Boiled Fruit Cake

Then last week, in the final moments before the ‘go to print’ button was pushed, Margaret asked if I’d test a tea brack recipe.  Again ‘no problem’.

However…. I made a bit of a mess.

The recipe called for the fruit to be soaked in scalding hot tea and left overnight. As I headed to bed I wondered why ‘scalding’ hot tea?  Any time I make tea brack, it’s just tea leftover in the pot that I use.

It pays to read the instructions properly!!!

The reason for the ‘scalding’ hot tea was that you put the sugar in with the fruit! Doh!

Day 2, recipe test 2.  This time I did put the sugar in with the fruit, and of course, the reason for the ‘scalding’ hot tea was so blatantly obvious!

So over one weekend – we had two tea backs – just as well we had a couple of food bloggers visiting who were more than willing to ‘taste test’!!!

Margaret’s book, Ireland’s Green Larder, is a history book.  It is not another recipe book.  However, there are some recipes scattered throughout.

Ireland’s Green Larder

If you are interested in the development of the Irish food culture and how our eating habits have changed, you will love this book.  For instance, in the not too distant past offal was way more popular than it is now.

Did you know that the pig was referred to as ‘the gentleman who paid the rent’? There are many other interesting facts and stories.

Margaret is into the final few days for you to ‘pledge’ your support for her book. Check out this video where Margaret tells you more about her book, and while there you can pledge from as little as €15.00.  Pledging closes at midnight tomorrow, 27th.  The book will be published between March and May next year.

Another great idea for a Christmas gift for the history buff or foodie in your life?

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Meringue was something I could always make, and my poor Mum never could.  She was a dab hand at anything to do with pastry, but for some reason meringues never worked for her.  When she opened a tea shop many, many years ago, I was always charged with making a pavlova for the weekend customers.

(more…)

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This cake, like so many of the recipes on here, kind of morphed into something else!  The original recipe I had received in one of the recipe swaps that went around the internet a few years back… so thank you to Patricia McQ for the original.

The recipe was rooted out recently as a friend who is coeliac was coming for lunch. I started to make the cake, and guess what happened?  Half way through I realised I did not have all the ingredients required!  Time to improvise.  So this is what happened.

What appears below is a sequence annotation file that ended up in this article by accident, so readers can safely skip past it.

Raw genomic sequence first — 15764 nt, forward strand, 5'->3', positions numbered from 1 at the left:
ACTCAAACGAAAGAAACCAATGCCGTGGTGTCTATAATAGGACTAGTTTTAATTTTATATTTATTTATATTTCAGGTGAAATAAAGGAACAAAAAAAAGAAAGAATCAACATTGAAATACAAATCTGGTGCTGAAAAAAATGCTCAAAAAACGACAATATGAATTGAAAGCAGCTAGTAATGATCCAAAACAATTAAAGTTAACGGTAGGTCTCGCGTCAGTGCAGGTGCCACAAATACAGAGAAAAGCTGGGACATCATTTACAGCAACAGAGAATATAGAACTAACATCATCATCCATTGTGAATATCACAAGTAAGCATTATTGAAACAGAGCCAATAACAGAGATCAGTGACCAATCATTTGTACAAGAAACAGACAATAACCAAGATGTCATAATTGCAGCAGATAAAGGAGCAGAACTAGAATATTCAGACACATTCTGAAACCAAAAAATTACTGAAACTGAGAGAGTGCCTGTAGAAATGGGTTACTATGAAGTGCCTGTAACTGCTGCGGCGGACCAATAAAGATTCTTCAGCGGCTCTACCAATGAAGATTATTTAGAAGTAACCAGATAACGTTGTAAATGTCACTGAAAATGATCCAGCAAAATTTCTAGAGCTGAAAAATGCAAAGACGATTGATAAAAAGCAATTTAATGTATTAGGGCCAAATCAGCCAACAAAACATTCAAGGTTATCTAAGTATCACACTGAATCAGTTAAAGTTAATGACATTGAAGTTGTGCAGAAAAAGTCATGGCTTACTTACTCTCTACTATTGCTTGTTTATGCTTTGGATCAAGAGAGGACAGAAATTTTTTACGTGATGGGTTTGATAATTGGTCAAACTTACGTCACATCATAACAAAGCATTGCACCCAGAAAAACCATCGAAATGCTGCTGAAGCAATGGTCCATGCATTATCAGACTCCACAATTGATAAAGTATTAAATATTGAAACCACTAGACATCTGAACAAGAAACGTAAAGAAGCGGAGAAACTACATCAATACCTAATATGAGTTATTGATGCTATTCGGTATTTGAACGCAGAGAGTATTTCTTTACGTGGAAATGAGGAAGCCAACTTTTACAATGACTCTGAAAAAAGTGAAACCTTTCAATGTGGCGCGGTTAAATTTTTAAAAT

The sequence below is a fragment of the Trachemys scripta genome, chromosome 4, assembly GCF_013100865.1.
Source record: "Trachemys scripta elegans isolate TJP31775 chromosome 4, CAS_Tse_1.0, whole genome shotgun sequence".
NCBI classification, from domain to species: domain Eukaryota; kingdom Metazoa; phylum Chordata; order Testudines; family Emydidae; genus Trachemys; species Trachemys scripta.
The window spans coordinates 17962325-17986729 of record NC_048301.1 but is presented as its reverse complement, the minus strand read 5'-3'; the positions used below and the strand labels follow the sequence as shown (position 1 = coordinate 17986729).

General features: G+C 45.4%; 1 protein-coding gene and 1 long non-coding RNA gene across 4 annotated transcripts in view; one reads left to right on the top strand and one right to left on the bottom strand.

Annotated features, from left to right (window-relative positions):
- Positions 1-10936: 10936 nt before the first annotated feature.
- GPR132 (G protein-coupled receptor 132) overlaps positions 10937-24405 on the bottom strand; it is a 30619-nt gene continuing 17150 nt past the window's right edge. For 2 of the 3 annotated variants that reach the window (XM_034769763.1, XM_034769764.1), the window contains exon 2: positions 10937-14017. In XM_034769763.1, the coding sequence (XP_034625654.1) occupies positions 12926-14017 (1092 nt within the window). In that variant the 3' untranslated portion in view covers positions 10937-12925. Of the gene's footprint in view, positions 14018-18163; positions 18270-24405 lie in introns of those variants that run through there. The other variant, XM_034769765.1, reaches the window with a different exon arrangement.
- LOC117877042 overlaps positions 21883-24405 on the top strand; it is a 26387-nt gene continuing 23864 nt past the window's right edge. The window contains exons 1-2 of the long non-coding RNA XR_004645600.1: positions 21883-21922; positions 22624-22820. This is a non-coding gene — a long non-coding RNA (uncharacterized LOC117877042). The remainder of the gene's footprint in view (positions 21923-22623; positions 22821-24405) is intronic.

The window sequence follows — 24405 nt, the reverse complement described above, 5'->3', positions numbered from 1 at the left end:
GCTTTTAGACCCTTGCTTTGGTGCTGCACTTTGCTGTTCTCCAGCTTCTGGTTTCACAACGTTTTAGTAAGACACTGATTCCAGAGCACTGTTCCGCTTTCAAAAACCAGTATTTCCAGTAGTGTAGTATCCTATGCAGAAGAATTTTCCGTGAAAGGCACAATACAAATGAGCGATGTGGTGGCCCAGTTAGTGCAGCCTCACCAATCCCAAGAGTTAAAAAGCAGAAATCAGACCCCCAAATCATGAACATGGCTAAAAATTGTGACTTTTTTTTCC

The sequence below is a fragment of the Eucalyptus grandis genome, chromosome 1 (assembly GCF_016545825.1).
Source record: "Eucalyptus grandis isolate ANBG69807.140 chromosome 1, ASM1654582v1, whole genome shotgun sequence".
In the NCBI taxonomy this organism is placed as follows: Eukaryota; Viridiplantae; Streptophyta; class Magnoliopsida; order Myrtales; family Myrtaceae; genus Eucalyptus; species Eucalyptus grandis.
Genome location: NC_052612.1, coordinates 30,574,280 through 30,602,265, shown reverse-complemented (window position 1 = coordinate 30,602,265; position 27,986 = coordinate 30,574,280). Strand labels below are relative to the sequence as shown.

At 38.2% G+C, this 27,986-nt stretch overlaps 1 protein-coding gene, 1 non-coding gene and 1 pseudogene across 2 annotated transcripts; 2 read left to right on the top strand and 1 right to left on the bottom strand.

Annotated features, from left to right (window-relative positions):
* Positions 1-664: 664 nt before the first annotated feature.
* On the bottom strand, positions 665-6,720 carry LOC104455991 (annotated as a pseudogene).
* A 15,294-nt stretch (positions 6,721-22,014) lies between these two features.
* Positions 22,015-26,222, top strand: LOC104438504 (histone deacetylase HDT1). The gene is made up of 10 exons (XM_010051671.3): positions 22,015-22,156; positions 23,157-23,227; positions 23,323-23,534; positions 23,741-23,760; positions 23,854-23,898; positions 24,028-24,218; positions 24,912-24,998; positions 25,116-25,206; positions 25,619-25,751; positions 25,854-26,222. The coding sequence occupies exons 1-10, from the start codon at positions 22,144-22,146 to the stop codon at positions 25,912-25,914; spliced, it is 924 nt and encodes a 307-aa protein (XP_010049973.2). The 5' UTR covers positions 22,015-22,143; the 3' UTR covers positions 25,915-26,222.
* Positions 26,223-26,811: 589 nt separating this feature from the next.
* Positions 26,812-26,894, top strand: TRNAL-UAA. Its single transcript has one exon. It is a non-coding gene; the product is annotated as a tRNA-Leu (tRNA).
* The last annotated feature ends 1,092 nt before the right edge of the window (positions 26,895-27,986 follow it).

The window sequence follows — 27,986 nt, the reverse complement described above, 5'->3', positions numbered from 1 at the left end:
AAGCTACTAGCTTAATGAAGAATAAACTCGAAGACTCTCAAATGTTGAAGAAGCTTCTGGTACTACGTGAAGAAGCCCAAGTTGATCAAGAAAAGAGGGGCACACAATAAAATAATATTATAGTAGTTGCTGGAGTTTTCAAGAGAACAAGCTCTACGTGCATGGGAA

Ingredients:

  • 4 eggs, separated
  • 200 g caster sugar – split into 130 g and 70 g lots
  • 150 g ground almonds
  • 50 g flaked almonds – blitzed to a breadcrumb consistency.
  • Few drops of vanilla essence
  • Zest and juice of half a lemon

Method:

Preheat oven to 180 degrees.

Line an 8″ tin with greaseproof paper.

Beat egg yolks.  Add 130 g of caster sugar to egg yolks and mix gently.  Fold in the ground and crumbed almonds (these add a nice texture to the cake).  Next add the zest and juice of lemon, and the vanilla essence.  This will be quite a stiff consistency.

Whisk egg whites until they form soft peaks.  Add the 70 g of sugar.

Fold the egg white mixture into the egg yolk mixture.

Spoon mixture into your prepared tin.

Bake for 30 – 35 minutes.

Dust with icing sugar.

Enjoy!

 

 

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Since we started hosting on AirBnB we’ve come across the strangest (well to us) allergies and food dislikes.  I never knew people could be allergic to oranges?

Sometimes it can be a challenge to come up with interesting dishes that exclude ingredients that we would take for granted.  Imagine not using onions…. at all?

This past summer we had a family stay with us, where one member was allergic to dairy, egg and nuts.  Fine you say, BUT, they had a birthday during their stay.  Two adults (adult birthday), and 2 children (child allergic)…. so my challenge was to come up with a cake that everyone could eat and enjoy.

God bless ‘google’.

Dairy and egg free chocolate cake

Dairy and egg free chocolate cake

This cake then became a life saver again last week, when I was asked to bring dessert to a house with a similar allergy problem.  I think, but am not sure, that this would also actually qualify as ‘vegan’… maybe someone out there could tell me?

The amounts are a little odd, as the original recipe from Allrecipes in Australia was in cups.  So here’s my translation.

Ingredients:

  • 375 gr organic flour
  • 440 gr sugar
  • 1 tsp salt
  • 2 tsps Bread Soda
  • 50 gr Green & Blacks cocoa
  • 190 ml Sunflower Oil
  • 2 tblsps White Vinegar
  • 2 tsps Vanilla Essence
  • 500 ml Cold Water

Method:

Heat oven to 180 deg. Centigrade.

Line a 30 cm cake tin with parchment paper

Sieve the dry ingredients together.  Make 3 wells in the mixture, adding oil, vinegar and vanilla essence into separate wells.

Add water and mix really well.

Bake for about 45 to 50 minutes.

I iced the finished cake with a sugar and lemon juice mix…. literally mixing icing sugar and a tablespoon of lemon juice together until I had the right consistency.

We’re not big chocolate cake fans here… but this has been a hit with us and everyone we served it to.

Enjoy!